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Open Access Highly Accessed Research article

Identification of genes differentially expressed during interaction of Mexican lime tree infected with "Candidatus Phytoplasma aurantifolia"

Maryam Ghayeb Zamharir123, Mohsen Mardi4*, Seyed Mohammad Alavi1, Nader Hasanzadeh2, Mojtaba Khayyam Nekouei4, Hamid Reza Zamanizadeh2, Ali Alizadeh2 and Ghasem Hoseini Salekdeh15*

Author Affiliations

1 Department of Systems Biology, Agricultural Biotechnology Research Institute of Iran, Karaj, Tehran, Iran

2 Department of Plant Disease, Faculty of Agriculture, Science and Research Branch, Islamic Azad University, Tehran, Iran

3 Laboratory of Prokaryote, Department of Plant Disease, Iranian Research Institute of Plant Protection, Tehran, Iran

4 Department of Genomics, Agricultural Biotechnology Research Institute of Iran, Karaj, Tehran, Iran

5 Department of Molecular Systems Biology, Royan Institute, Tehran, Iran

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BMC Microbiology 2011, 11:1  doi:10.1186/1471-2180-11-1

Published: 1 January 2011



"Candidatus Phytoplasma aurantifolia", is the causative agent of witches' broom disease in Mexican lime trees (Citrus aurantifolia L.), and is responsible for major losses of Mexican lime trees in Southern Iran and Oman. The pathogen is strictly biotrophic, and thus is completely dependent on living host cells for its survival. The molecular basis of compatibility and disease development in this system is poorly understood. Therefore, we have applied a cDNA- amplified fragment length polymorphism (AFLP) approach to analyze gene expression in Mexican lime trees infected by "Ca. Phytoplasma aurantifolia".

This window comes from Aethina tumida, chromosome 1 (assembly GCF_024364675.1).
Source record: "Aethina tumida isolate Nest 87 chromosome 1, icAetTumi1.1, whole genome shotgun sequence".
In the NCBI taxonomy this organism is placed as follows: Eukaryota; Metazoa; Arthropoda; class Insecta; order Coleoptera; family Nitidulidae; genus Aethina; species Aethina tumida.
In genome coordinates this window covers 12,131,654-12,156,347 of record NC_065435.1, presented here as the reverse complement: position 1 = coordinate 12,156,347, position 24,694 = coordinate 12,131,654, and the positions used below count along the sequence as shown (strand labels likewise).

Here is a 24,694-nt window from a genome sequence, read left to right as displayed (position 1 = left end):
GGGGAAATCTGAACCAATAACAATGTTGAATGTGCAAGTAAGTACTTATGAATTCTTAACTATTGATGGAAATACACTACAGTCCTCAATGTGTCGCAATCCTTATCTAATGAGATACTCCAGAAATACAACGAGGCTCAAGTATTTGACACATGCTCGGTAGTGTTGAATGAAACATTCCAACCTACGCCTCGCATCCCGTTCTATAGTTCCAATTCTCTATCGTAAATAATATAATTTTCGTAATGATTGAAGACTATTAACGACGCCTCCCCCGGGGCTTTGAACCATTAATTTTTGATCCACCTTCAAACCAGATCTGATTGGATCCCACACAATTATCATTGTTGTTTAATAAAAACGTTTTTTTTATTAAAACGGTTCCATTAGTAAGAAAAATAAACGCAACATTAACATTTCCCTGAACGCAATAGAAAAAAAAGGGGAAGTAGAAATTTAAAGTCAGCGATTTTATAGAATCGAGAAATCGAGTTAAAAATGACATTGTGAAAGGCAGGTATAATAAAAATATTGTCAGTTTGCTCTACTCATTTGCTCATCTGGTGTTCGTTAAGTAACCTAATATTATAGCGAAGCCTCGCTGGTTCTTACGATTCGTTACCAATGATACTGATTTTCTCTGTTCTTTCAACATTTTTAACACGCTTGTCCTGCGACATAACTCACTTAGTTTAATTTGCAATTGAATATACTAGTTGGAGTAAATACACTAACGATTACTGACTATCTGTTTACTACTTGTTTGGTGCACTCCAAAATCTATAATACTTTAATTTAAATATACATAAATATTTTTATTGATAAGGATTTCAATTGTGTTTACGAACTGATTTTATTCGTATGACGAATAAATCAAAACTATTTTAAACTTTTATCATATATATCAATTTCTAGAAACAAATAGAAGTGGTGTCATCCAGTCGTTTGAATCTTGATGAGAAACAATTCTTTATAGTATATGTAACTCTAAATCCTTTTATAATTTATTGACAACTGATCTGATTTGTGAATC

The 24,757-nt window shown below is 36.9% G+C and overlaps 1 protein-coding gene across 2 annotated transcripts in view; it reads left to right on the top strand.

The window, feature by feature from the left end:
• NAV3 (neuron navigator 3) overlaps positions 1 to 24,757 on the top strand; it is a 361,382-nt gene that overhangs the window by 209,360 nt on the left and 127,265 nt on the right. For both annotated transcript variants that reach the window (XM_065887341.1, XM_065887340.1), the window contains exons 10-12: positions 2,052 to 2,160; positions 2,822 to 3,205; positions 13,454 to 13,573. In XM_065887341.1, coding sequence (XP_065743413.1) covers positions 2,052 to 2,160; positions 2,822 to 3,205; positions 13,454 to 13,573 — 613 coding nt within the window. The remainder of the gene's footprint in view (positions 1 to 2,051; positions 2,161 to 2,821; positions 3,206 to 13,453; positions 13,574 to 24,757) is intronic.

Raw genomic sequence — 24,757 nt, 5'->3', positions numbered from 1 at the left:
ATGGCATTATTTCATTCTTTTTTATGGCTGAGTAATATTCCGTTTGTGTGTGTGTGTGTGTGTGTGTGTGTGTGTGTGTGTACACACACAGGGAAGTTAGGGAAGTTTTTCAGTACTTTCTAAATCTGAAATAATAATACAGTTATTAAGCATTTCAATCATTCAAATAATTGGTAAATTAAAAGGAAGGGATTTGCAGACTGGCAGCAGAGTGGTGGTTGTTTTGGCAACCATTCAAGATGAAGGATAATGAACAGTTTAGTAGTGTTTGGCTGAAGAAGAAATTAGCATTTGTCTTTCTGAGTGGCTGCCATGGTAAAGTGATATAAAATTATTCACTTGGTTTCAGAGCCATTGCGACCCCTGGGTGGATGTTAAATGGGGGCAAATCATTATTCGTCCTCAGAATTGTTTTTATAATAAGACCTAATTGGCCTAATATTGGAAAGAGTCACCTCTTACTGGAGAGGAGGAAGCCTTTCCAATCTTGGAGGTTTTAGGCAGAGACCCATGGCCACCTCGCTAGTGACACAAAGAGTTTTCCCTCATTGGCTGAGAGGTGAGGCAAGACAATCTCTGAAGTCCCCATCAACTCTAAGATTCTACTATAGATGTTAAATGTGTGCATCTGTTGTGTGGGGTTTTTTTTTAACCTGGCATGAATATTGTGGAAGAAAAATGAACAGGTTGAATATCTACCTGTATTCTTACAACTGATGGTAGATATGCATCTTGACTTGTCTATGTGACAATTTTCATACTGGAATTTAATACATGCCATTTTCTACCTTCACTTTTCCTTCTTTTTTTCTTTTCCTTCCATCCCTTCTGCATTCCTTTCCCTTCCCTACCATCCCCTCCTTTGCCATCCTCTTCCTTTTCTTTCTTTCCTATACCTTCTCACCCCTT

We carried out cDNA-AFLP analysis on grafted infected Mexican lime trees of the susceptible cultivar at the representative symptoms stage. Selective amplifications with 43 primer combinations allowed the visualisation of 55 transcript-derived fragments that were expressed differentially between infected and non-infected leaves. We sequenced 51 fragments, 36 of which were identified as lime tree transcripts after homology searching. Of the 36 genes, 70.5% were down-regulated during infection and could be classified into various functional groups. We showed that Mexican lime tree genes that were homologous to known resistance genes tended to be repressed in response to infection. These included the genes for modifier of snc1 and autophagy protein 5. Furthermore, down-regulation of genes involved in metabolism, transcription, transport and cytoskeleton was observed, which included the genes for formin, importin β 3, transducin, L-asparaginase, glycerophosphoryl diester phosphodiesterase, and RNA polymerase β. In contrast, genes that encoded a proline-rich protein, ubiquitin-protein ligase, phosphatidyl glycerol specific phospholipase C-like, and serine/threonine-protein kinase were up-regulated during the infection.


The present study identifies a number of candidate genes that might be involved in the interaction of Mexican lime trees with "Candidatus Phytoplasma aurantifolia". These results should help to elucidate the molecular basis of the infection process and to identify genes that could be targeted to increase plant resistance and inhibit the growth and reproduction of the pathogen.